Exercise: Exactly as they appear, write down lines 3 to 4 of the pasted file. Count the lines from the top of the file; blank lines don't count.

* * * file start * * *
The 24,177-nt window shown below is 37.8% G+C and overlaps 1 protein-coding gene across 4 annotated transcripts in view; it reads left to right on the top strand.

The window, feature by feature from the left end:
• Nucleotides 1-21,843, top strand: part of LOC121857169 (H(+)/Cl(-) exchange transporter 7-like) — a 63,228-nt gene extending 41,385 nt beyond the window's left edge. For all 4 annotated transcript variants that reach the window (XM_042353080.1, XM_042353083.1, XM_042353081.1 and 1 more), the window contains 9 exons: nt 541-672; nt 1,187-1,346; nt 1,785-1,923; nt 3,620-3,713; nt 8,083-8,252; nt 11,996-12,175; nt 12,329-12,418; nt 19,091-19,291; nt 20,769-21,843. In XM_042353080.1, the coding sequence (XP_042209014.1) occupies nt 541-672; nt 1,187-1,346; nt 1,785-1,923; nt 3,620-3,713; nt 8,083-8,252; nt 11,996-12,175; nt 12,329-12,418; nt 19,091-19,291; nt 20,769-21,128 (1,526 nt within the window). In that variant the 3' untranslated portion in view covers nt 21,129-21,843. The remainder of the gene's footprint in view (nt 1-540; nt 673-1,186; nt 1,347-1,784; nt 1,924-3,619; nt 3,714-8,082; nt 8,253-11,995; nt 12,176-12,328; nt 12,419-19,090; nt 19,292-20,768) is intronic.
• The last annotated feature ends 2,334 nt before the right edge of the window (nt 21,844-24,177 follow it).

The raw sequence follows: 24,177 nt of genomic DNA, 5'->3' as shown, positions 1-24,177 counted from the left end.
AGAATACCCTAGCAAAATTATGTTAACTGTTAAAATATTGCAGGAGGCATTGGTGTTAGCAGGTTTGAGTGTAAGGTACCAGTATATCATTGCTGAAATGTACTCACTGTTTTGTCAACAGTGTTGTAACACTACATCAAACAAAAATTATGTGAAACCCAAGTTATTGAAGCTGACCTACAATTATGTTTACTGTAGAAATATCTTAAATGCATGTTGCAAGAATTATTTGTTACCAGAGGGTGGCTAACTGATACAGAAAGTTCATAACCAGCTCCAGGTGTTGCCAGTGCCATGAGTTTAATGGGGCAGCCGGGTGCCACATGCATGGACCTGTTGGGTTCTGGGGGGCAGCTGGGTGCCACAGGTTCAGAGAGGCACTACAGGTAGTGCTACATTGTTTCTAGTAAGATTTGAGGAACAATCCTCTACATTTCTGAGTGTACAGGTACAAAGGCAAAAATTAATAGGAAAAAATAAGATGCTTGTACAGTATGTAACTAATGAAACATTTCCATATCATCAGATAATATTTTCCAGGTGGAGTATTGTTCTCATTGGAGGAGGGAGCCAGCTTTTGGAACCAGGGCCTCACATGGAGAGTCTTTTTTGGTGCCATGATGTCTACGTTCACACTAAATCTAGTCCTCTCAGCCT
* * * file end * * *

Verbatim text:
• Nucleotides 1-21,843, top strand: part of LOC121857169 (H(+)/Cl(-) exchange transporter 7-like) — a 63,228-nt gene extending 41,385 nt beyond the window's left edge. For all 4 annotated transcript variants that reach the window (XM_042353080.1, XM_042353083.1, XM_042353081.1 and 1 more), the window contains 9 exons: nt 541-672; nt 1,187-1,346; nt 1,785-1,923; nt 3,620-3,713; nt 8,083-8,252; nt 11,996-12,175; nt 12,329-12,418; nt 19,091-19,291; nt 20,769-21,843. In XM_042353080.1, the coding sequence (XP_042209014.1) occupies nt 541-672; nt 1,187-1,346; nt 1,785-1,923; nt 3,620-3,713; nt 8,083-8,252; nt 11,996-12,175; nt 12,329-12,418; nt 19,091-19,291; nt 20,769-21,128 (1,526 nt within the window). In that variant the 3' untranslated portion in view covers nt 21,129-21,843. The remainder of the gene's footprint in view (nt 1-540; nt 673-1,186; nt 1,347-1,784; nt 1,924-3,619; nt 3,714-8,082; nt 8,253-11,995; nt 12,176-12,328; nt 12,419-19,090; nt 19,292-20,768) is intronic.
• The last annotated feature ends 2,334 nt before the right edge of the window (nt 21,844-24,177 follow it).